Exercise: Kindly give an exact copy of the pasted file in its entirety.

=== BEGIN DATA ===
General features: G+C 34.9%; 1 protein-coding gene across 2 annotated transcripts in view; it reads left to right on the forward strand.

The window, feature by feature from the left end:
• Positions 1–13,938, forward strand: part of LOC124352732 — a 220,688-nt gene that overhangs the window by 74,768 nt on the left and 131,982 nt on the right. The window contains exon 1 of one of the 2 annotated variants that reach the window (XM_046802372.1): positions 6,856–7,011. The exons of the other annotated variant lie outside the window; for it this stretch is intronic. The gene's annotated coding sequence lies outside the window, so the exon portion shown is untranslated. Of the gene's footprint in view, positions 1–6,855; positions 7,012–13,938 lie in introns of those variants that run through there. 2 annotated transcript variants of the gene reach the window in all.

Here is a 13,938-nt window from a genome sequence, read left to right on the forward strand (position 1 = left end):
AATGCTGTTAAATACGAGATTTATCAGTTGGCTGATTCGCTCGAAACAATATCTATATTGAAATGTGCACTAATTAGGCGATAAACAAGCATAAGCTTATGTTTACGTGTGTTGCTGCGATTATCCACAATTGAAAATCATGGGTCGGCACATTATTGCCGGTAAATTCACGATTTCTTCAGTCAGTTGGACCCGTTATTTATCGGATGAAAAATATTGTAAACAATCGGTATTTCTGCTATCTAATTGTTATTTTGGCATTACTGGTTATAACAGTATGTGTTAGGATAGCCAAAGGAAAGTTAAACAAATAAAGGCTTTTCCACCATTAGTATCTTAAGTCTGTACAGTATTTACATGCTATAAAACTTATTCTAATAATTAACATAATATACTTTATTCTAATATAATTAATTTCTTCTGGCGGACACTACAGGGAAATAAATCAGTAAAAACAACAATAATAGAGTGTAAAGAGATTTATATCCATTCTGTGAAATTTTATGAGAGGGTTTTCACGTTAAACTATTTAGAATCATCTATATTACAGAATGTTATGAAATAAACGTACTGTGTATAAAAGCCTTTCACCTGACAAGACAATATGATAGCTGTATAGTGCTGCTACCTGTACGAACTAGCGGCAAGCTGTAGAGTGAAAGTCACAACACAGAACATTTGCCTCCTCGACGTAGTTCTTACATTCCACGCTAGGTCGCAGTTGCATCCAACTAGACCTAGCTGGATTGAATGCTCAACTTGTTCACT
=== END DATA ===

General features: G+C 34.9%; 1 protein-coding gene across 2 annotated transcripts in view; it reads left to right on the forward strand.

The window, feature by feature from the left end:
• Positions 1–13,938, forward strand: part of LOC124352732 — a 220,688-nt gene that overhangs the window by 74,768 nt on the left and 131,982 nt on the right. The window contains exon 1 of one of the 2 annotated variants that reach the window (XM_046802372.1): positions 6,856–7,011. The exons of the other annotated variant lie outside the window; for it this stretch is intronic. The gene's annotated coding sequence lies outside the window, so the exon portion shown is untranslated. Of the gene's footprint in view, positions 1–6,855; positions 7,012–13,938 lie in introns of those variants that run through there. 2 annotated transcript variants of the gene reach the window in all.

Here is a 13,938-nt window from a genome sequence, read left to right on the forward strand (position 1 = left end):
AATGCTGTTAAATACGAGATTTATCAGTTGGCTGATTCGCTCGAAACAATATCTATATTGAAATGTGCACTAATTAGGCGATAAACAAGCATAAGCTTATGTTTACGTGTGTTGCTGCGATTATCCACAATTGAAAATCATGGGTCGGCACATTATTGCCGGTAAATTCACGATTTCTTCAGTCAGTTGGACCCGTTATTTATCGGATGAAAAATATTGTAAACAATCGGTATTTCTGCTATCTAATTGTTATTTTGGCATTACTGGTTATAACAGTATGTGTTAGGATAGCCAAAGGAAAGTTAAACAAATAAAGGCTTTTCCACCATTAGTATCTTAAGTCTGTACAGTATTTACATGCTATAAAACTTATTCTAATAATTAACATAATATACTTTATTCTAATATAATTAATTTCTTCTGGCGGACACTACAGGGAAATAAATCAGTAAAAACAACAATAATAGAGTGTAAAGAGATTTATATCCATTCTGTGAAATTTTATGAGAGGGTTTTCACGTTAAACTATTTAGAATCATCTATATTACAGAATGTTATGAAATAAACGTACTGTGTATAAAAGCCTTTCACCTGACAAGACAATATGATAGCTGTATAGTGCTGCTACCTGTACGAACTAGCGGCAAGCTGTAGAGTGAAAGTCACAACACAGAACATTTGCCTCCTCGACGTAGTTCTTACATTCCACGCTAGGTCGCAGTTGCATCCAACTAGACCTAGCTGGATTGAATGCTCAACTTGTTCACT